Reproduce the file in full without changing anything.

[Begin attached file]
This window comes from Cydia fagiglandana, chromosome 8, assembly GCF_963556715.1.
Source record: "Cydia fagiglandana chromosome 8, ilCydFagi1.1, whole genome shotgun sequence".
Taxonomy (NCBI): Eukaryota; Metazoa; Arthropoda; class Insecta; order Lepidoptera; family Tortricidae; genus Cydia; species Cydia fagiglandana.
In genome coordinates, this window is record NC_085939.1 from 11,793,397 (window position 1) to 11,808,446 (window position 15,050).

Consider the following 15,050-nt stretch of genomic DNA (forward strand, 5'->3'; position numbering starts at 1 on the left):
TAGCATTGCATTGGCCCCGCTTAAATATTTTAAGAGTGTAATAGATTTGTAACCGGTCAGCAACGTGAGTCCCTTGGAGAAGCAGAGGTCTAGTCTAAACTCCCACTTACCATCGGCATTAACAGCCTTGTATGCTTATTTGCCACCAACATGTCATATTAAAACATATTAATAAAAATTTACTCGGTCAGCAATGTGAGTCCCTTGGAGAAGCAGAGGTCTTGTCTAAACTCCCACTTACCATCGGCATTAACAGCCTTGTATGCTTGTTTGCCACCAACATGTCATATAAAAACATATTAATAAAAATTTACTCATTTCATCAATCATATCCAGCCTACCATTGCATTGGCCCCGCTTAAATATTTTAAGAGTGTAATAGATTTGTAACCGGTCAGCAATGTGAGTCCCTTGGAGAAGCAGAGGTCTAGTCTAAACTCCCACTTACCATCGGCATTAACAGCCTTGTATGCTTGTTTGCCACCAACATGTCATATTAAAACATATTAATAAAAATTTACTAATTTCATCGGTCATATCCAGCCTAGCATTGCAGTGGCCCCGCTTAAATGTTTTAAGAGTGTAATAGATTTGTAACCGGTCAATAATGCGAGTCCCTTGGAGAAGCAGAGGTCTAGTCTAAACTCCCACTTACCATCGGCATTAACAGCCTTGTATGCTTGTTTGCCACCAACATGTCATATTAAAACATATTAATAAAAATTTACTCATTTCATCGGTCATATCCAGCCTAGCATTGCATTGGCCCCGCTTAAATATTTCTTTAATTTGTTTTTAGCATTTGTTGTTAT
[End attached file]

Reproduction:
This window comes from Cydia fagiglandana, chromosome 8, assembly GCF_963556715.1.
Source record: "Cydia fagiglandana chromosome 8, ilCydFagi1.1, whole genome shotgun sequence".
Taxonomy (NCBI): Eukaryota; Metazoa; Arthropoda; class Insecta; order Lepidoptera; family Tortricidae; genus Cydia; species Cydia fagiglandana.
In genome coordinates, this window is record NC_085939.1 from 11,793,397 (window position 1) to 11,808,446 (window position 15,050).

Consider the following 15,050-nt stretch of genomic DNA (forward strand, 5'->3'; position numbering starts at 1 on the left):
TAGCATTGCATTGGCCCCGCTTAAATATTTTAAGAGTGTAATAGATTTGTAACCGGTCAGCAACGTGAGTCCCTTGGAGAAGCAGAGGTCTAGTCTAAACTCCCACTTACCATCGGCATTAACAGCCTTGTATGCTTATTTGCCACCAACATGTCATATTAAAACATATTAATAAAAATTTACTCGGTCAGCAATGTGAGTCCCTTGGAGAAGCAGAGGTCTTGTCTAAACTCCCACTTACCATCGGCATTAACAGCCTTGTATGCTTGTTTGCCACCAACATGTCATATAAAAACATATTAATAAAAATTTACTCATTTCATCAATCATATCCAGCCTACCATTGCATTGGCCCCGCTTAAATATTTTAAGAGTGTAATAGATTTGTAACCGGTCAGCAATGTGAGTCCCTTGGAGAAGCAGAGGTCTAGTCTAAACTCCCACTTACCATCGGCATTAACAGCCTTGTATGCTTGTTTGCCACCAACATGTCATATTAAAACATATTAATAAAAATTTACTAATTTCATCGGTCATATCCAGCCTAGCATTGCAGTGGCCCCGCTTAAATGTTTTAAGAGTGTAATAGATTTGTAACCGGTCAATAATGCGAGTCCCTTGGAGAAGCAGAGGTCTAGTCTAAACTCCCACTTACCATCGGCATTAACAGCCTTGTATGCTTGTTTGCCACCAACATGTCATATTAAAACATATTAATAAAAATTTACTCATTTCATCGGTCATATCCAGCCTAGCATTGCATTGGCCCCGCTTAAATATTTCTTTAATTTGTTTTTAGCATTTGTTGTTAT